Psychological capital refers to positive emotions, engagement, promoting collaboration, and is said to have an impact on attitudes, behaviors, performance, and employee well-being. Currently a lot of us must be facing a considerably low Psycap. The good news is that we can build on these HEROS that are linked to employee well-being. Let’s explore how:
How Leaders can impact Psycap?
Leaders have a crucial role to play as they endevor to build on the psychologicla capital of their workforce. Here is how they can lead and contribute:
- Role model acceptance of vulnerability: Most leaders set the tone for their teams, and if you can role model taking resilience breaks, it passes a message that it’s okay to be vulnerable.
Allow breaks when someone does not feel upto the mark.
Not limiting well-being to physical wellness and recognizing emotional health will go a long way to build trust and resilience.
- Well-being action plan: Engage with your team to have a well-being action plan (WAP) for themselves. This should be owned by them and they should consult you when needed. The WAP should allow them to think about - what stresses them, what motivates them, when are they most productive and what support will help them during periods of poor mental health.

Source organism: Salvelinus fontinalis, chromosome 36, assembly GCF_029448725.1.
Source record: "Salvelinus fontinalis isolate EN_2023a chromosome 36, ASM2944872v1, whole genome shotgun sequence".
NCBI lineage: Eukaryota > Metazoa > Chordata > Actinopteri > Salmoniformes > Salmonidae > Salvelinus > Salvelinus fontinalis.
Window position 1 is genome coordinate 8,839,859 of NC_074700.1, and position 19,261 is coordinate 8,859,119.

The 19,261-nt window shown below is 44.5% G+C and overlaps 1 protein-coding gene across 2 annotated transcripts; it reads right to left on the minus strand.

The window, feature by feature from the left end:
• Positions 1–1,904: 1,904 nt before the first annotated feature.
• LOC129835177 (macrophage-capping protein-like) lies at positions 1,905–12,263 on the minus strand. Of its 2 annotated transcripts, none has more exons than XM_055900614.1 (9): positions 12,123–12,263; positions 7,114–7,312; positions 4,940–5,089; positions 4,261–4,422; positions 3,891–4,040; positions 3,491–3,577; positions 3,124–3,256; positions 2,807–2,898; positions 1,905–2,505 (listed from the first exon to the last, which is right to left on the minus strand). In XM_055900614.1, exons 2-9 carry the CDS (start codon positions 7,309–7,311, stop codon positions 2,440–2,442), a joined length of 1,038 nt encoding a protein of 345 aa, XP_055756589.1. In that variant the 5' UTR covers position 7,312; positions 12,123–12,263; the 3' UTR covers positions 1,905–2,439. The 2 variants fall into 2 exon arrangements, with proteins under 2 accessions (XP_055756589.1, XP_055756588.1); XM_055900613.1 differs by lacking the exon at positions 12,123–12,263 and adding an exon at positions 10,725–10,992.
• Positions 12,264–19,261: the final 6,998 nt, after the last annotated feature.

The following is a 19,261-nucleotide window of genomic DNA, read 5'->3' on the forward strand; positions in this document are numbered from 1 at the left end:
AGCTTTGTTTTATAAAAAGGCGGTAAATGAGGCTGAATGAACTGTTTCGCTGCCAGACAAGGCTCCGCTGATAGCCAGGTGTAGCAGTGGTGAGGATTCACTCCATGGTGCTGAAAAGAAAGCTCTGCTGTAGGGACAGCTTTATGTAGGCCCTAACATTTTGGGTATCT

- Identify the vulnerable: There will always be people who will be more vulnerable towards depletion of Psycap or who may need specific support to build on their HEROS more eg; single parents, people who lack family support, people living alone, people with poor tech support due to geographical reasons. Identify them and work with them.
- Informal systems: It's important that you allow informal communication around the subject of mental well-being, either by way of setting up peer-to-peer groups or by setting-up support mechanisms for times when someone does not feel okay. This allows conversations and builds better acceptance and openness towards the concept of mental well-being.
- Realistic vs. ambitious goals: As mentioned earlier, most remote workers are prone to over-committing, falling prey to the ‘always-on’ attitude. It’s important that leaders watch out for these and set corrections positively by helping teams set realistic goals.
- Be mindful: Most leaders have adapted to frequent communication sometimes leading people to feel overwhelmed.